How to rearrange a room to make it cooler – 5 clever hacks to try

These tactical room arrangement tips can reduce hot spots and improve ventilation

Bathroom, archway living room, green kitchen
(Image credit: Berkeley Place / / Farrow & Ball)

We've all been there – it's the middle of a hot summer day and your home feels like a sauna. While it may be tempting to crank up the AC or turn on your fans, this can be a costly solution to keep a home cool in a heatwave. Instead, incorporating simple tips to rearrange your space can effectively cool down a room without hiking up your energy bills or doing a full remodel.

Surprisingly, the principles here are similar to arranging a room to maximize heat, with proper ventilation, insulation, and tactical furniture arrangement being a few of the key things that can keep any space cool and comfortable.

Below, experts have shared five simple techniques to arrange a room to reduce the indoor temperature, helping you to cut your energy bills in the summer. 

How to rearrange a room to make it cooler

'There are a few things you can do to make a room cooler without completely redesigning it,' says Nick Valentino, VP of Market Operations at Bellhop. These include:

  • Control airflow: Ensure you don't have any items blocking windows, vents, or ceiling fans, and arrange furniture to enhance ventilation.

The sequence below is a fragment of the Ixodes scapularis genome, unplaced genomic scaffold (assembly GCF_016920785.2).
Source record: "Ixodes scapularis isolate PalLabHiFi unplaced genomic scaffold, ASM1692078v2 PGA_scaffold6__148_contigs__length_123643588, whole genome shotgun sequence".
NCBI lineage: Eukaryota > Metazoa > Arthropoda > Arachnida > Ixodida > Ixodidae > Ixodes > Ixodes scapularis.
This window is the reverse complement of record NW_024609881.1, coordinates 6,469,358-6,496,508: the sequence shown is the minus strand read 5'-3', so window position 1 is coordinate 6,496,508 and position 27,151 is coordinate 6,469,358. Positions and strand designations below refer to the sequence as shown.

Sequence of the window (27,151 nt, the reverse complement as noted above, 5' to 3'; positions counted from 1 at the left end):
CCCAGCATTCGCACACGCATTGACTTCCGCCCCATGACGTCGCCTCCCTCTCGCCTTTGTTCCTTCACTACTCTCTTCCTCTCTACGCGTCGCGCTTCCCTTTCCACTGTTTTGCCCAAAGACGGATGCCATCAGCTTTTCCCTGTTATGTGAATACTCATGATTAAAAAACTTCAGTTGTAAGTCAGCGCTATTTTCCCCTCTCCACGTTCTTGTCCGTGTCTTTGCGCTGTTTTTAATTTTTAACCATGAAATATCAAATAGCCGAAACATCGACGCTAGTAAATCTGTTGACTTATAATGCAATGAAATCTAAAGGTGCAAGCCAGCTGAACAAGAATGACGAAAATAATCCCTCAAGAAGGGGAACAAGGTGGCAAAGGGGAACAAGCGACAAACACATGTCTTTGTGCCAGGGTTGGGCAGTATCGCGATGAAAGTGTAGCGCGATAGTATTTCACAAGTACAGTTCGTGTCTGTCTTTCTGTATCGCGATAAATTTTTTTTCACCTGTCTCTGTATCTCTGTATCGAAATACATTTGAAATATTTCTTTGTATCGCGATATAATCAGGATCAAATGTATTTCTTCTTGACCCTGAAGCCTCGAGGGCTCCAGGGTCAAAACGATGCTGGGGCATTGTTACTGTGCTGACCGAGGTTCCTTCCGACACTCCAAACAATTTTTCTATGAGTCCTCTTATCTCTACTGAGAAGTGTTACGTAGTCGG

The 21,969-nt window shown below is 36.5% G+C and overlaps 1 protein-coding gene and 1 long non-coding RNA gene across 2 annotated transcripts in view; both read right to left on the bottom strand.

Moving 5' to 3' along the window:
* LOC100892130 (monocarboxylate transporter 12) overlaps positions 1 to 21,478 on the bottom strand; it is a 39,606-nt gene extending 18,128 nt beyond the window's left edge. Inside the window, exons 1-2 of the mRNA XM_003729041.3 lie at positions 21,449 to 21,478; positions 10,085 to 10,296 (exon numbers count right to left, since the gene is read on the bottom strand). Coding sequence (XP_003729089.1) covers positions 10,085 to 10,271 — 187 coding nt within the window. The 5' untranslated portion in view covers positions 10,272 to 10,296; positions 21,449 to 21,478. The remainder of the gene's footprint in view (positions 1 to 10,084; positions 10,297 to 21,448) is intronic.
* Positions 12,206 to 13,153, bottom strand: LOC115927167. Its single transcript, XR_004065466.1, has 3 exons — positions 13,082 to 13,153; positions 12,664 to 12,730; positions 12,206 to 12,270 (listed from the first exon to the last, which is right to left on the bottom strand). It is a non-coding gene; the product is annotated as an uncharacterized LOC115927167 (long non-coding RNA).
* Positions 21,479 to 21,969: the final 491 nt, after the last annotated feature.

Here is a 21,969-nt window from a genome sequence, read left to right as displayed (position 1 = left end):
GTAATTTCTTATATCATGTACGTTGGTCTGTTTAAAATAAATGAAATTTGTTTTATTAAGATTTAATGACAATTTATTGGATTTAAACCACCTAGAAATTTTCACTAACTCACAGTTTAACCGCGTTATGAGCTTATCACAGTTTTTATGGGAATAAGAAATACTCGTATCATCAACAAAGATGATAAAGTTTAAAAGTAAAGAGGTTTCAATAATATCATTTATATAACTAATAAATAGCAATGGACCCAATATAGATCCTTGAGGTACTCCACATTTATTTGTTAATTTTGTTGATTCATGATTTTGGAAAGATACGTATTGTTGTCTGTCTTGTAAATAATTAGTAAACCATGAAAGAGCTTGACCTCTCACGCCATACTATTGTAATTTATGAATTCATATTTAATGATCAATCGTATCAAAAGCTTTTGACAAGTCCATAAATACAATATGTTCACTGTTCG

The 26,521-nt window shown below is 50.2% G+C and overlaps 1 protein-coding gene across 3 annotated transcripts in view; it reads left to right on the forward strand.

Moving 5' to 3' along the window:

• Control light: Rooms that get direct sunlight will be a lot cooler if you reduce heat absorption and block the light out during the hottest part of the day.

'If you can't make the whole room cooler, you can at least make the parts of it that you're using cooler and more comfortable,' recommends Nick Valentino. 'Consider positioning seating options directly under a fan or next to an air vent, and keep them out of direct sunlight.'

1. Design an open layout

Living room

(Image credit:

Airflow is essential for keeping a room cool, so it's important to arrange for enhanced ventilation by creating a strategically designed open-plan layout, increasing the efficiency of any cooling system or any fans in the room. 

Create a cooling pathway

Enhancing airflow with furniture arrangement will help with natural cooling. Plan your furniture layout to create a pathway for cool air to flow through the room. This can help circulate air and reduce hot spots.

  • Ensure that large pieces of furniture, such as sofas, beds, or bookshelves, do not obstruct air conditioning, vents, or windows.
  • Leave enough space between furniture and walls for air to circulate.
  • Cross ventilation is also important – rearrange your room to create open pathways between vents and windows, allowing breezes to flow when the temperature drops in the evenings. 

'These setups can significantly cool a room overnight, reducing the temperature without air conditioning,' says Josh Mitchell, Founder of Air Conditioner Lab. 'Position furniture to create a clear path between opposite windows or doors to encourage a natural breeze.'


There is a reason why a minimalist interior style is often preferred in summer over maximalism, and it's not just about aesthetics. By implementing decluttering tips in any space – removing unnecessary furniture and decorative items that might be blocking airflow or absorbing heat – you can effectively cool it.